Most of the above commentary describes the behaviour of the OS/2 version of the X2 Editor. In most cases, it applies equally well to all versions; however, there are differences between the versions which are driven by operating system differences or environmental limitations. This section outlines the main differences, using the OS/2 version as the reference point. Note that some commands are not supported in all versions; a summary of each command and its supported platforms can be found in Command Summary.
The Windows operating systems do not support file extended attributes, so the editor must use a different technique to remember file settings between edit sessions. The EA information is saved in a file called XEAINFO.DTA in the directory specified by the X2PATH. This technique has the disadvantage that EA data is not transferred with a file when it is copied or moved to a different directory, or if it is renamed. Also, the XEAINFO.DTA file will continually grow larger as files are edited and then deleted from the system.
The main differences between the DOS version and the OS/2 version are the lack of macro support and the memory management routines. The DOS version does not support Rexx macros; therefore many of the commands that are only useful from macros are undefined. These are outlined in Command Summary.
The DOS file system does not support long filenames, nor extended attributes. Therefore the editor's ability to remember file settings such as cursor position does not apply to this version.
The DOS version is restricted to a 640K memory address space, which makes it difficult to edit large files.
The Unix versions are the only versions that run in a true windowed session. As such, the screen size may be changed simply by re-sizing the window with the mouse. Care must be taken with the Alt-F4 key, and also with the system menu on the X-Windows screen. Either one can cause your editing session to be terminated, without any warning about loss of data.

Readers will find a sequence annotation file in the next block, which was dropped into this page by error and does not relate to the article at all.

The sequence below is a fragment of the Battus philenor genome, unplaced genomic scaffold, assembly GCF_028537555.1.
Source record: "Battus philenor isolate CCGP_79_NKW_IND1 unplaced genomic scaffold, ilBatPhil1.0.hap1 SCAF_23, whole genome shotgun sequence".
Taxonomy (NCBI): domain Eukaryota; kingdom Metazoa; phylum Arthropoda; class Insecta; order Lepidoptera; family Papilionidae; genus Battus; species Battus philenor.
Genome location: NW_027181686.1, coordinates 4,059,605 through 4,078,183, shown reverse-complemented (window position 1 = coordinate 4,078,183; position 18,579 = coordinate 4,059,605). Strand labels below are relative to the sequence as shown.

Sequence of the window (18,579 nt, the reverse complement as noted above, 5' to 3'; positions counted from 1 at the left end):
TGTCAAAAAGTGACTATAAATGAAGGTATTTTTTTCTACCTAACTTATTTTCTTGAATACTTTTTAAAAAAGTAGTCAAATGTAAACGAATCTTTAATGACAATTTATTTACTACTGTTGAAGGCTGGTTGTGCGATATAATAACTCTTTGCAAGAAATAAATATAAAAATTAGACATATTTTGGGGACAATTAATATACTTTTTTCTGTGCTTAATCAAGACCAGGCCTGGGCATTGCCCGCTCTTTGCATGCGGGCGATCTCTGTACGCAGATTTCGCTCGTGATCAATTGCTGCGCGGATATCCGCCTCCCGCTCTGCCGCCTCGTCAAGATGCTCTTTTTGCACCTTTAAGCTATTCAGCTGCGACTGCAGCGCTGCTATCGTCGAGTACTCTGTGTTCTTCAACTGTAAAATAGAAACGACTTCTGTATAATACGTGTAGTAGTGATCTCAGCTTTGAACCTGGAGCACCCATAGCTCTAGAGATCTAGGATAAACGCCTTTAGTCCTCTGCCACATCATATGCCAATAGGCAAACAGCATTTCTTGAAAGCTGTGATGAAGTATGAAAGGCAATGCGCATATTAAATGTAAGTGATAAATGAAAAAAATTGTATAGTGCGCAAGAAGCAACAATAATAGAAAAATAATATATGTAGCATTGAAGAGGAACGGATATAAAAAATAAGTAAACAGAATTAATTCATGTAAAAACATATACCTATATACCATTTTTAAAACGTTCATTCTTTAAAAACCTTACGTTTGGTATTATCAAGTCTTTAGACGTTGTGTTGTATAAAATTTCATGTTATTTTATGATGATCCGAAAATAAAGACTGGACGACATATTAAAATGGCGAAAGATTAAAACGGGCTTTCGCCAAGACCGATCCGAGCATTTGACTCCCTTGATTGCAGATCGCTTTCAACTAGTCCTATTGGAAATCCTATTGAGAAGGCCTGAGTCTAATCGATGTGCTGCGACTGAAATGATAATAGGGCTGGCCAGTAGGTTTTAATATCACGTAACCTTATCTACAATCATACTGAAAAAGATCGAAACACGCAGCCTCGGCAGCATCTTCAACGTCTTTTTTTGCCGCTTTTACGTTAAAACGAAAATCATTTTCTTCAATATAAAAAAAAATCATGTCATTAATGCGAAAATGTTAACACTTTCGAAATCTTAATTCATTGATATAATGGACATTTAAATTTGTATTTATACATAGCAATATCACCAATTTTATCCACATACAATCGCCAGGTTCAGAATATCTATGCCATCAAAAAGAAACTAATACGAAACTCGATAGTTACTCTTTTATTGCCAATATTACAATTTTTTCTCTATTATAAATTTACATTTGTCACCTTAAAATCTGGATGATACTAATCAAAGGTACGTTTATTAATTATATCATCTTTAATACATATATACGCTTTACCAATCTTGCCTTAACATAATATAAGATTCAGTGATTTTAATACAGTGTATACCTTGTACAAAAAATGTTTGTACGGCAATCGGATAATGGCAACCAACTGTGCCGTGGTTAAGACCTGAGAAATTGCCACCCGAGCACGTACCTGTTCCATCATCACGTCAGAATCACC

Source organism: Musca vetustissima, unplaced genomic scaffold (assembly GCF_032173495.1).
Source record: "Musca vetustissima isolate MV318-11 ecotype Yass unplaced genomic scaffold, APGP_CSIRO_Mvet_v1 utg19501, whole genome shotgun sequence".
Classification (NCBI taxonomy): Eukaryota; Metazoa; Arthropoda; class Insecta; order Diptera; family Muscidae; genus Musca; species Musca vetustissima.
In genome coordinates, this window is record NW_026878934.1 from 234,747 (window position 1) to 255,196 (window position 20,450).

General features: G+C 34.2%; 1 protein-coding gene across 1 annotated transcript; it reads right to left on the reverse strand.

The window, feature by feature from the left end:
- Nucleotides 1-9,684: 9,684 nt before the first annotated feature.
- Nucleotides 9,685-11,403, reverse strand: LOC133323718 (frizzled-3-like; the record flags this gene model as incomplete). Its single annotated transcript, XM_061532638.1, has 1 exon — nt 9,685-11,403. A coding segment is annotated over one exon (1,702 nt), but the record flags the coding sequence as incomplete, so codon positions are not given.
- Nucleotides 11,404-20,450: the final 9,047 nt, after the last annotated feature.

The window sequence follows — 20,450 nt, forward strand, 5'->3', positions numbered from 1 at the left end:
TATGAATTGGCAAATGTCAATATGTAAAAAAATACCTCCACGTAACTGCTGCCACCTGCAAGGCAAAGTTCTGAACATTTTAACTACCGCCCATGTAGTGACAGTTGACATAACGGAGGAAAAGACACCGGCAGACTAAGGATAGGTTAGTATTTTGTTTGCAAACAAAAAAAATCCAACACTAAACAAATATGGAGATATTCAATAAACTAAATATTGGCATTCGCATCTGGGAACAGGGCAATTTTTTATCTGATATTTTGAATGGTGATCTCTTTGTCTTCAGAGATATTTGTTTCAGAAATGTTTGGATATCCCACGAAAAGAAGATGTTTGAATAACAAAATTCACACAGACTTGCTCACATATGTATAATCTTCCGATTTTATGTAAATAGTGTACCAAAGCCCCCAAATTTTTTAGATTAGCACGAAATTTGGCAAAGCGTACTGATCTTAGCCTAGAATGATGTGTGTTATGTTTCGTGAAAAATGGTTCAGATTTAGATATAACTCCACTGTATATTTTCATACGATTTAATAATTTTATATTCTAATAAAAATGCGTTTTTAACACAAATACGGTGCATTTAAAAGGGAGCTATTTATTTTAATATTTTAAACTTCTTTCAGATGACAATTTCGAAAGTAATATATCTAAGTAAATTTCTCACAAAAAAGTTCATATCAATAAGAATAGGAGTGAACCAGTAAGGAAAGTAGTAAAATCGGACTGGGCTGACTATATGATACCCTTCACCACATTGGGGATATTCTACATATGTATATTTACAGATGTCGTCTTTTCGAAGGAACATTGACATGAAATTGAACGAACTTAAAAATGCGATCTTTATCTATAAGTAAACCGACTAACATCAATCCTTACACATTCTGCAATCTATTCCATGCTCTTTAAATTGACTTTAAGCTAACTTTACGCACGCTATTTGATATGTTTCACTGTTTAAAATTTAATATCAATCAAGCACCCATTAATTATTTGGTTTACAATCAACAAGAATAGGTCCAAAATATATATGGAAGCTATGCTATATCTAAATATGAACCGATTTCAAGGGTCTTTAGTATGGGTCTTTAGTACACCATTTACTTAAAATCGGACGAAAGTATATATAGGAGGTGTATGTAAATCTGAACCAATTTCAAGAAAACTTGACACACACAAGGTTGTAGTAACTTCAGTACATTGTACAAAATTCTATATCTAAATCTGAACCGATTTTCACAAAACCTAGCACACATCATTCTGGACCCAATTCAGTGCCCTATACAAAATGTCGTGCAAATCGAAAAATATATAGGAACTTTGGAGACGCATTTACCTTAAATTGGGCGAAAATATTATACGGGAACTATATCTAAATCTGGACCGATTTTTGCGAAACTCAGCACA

The Unix versions are the only versions to support the xwindows_font profile variable to change the screen font, and the x-colour profile setting to change the X-Windows colour mappings.
The X-Windows versions are the only versions in which the editor draws the cursor instead of using the system cursor. It is drawn with a line to represent the Replace mode cursor, and as a box around the current character when in Insert mode. These versions use the xwindows_cursor colour variable to draw the cursor.
The Linux version comes in two flavours: a curses based fullscreen version that is primarily intended for emergency or quick use; and an X-Windows version that provides a much nicer editing environment. It is recommended that you use the X-Windows version whenever possible; the above text describing differences in the Unix X-Windows versions applies equally well to the X-Windows version on Linux.
The Linux fullscreen version uses curses for screen and keyboard support.
The curses support is not ideal; many keystrokes are not supported, and only
eight colours are available. The curses version colours are mapped according
to the following table.
|Profile Colour||Mapped Colour|
Many keystrokes are unrecognised or changed under the Linux curses version. These include:
Other changes in the Linux version include: